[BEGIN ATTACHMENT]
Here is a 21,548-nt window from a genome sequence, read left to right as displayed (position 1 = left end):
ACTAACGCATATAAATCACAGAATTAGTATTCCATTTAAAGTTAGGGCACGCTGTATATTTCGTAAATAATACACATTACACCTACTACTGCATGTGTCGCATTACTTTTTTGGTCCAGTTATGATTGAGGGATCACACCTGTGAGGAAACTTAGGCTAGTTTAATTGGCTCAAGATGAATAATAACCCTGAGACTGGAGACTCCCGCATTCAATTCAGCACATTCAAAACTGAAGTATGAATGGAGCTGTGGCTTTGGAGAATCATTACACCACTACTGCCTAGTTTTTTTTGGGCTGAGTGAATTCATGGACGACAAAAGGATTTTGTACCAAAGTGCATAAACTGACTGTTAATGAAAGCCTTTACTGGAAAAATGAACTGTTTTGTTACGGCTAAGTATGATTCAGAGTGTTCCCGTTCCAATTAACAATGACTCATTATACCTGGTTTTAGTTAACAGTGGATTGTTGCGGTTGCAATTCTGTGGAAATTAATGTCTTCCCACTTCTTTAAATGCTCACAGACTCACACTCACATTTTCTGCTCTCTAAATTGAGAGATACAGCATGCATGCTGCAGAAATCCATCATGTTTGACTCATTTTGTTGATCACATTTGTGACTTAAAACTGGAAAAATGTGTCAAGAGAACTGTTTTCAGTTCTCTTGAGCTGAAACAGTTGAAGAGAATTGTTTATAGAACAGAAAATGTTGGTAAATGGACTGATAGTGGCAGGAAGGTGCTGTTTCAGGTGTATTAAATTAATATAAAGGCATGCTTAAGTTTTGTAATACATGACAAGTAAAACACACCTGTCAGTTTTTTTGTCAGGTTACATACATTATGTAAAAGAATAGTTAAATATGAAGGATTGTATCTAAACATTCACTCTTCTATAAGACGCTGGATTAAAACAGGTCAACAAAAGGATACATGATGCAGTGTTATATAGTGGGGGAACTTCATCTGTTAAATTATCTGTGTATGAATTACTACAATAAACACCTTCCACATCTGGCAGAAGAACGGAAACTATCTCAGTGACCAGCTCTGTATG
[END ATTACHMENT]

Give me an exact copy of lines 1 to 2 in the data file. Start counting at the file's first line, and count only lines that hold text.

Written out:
Here is a 21,548-nt window from a genome sequence, read left to right as displayed (position 1 = left end):
ACTAACGCATATAAATCACAGAATTAGTATTCCATTTAAAGTTAGGGCACGCTGTATATTTCGTAAATAATACACATTACACCTACTACTGCATGTGTCGCATTACTTTTTTGGTCCAGTTATGATTGAGGGATCACACCTGTGAGGAAACTTAGGCTAGTTTAATTGGCTCAAGATGAATAATAACCCTGAGACTGGAGACTCCCGCATTCAATTCAGCACATTCAAAACTGAAGTATGAATGGAGCTGTGGCTTTGGAGAATCATTACACCACTACTGCCTAGTTTTTTTTGGGCTGAGTGAATTCATGGACGACAAAAGGATTTTGTACCAAAGTGCATAAACTGACTGTTAATGAAAGCCTTTACTGGAAAAATGAACTGTTTTGTTACGGCTAAGTATGATTCAGAGTGTTCCCGTTCCAATTAACAATGACTCATTATACCTGGTTTTAGTTAACAGTGGATTGTTGCGGTTGCAATTCTGTGGAAATTAATGTCTTCCCACTTCTTTAAATGCTCACAGACTCACACTCACATTTTCTGCTCTCTAAATTGAGAGATACAGCATGCATGCTGCAGAAATCCATCATGTTTGACTCATTTTGTTGATCACATTTGTGACTTAAAACTGGAAAAATGTGTCAAGAGAACTGTTTTCAGTTCTCTTGAGCTGAAACAGTTGAAGAGAATTGTTTATAGAACAGAAAATGTTGGTAAATGGACTGATAGTGGCAGGAAGGTGCTGTTTCAGGTGTATTAAATTAATATAAAGGCATGCTTAAGTTTTGTAATACATGACAAGTAAAACACACCTGTCAGTTTTTTTGTCAGGTTACATACATTATGTAAAAGAATAGTTAAATATGAAGGATTGTATCTAAACATTCACTCTTCTATAAGACGCTGGATTAAAACAGGTCAACAAAAGGATACATGATGCAGTGTTATATAGTGGGGGAACTTCATCTGTTAAATTATCTGTGTATGAATTACTACAATAAACACCTTCCACATCTGGCAGAAGAACGGAAACTATCTCAGTGACCAGCTCTGTATG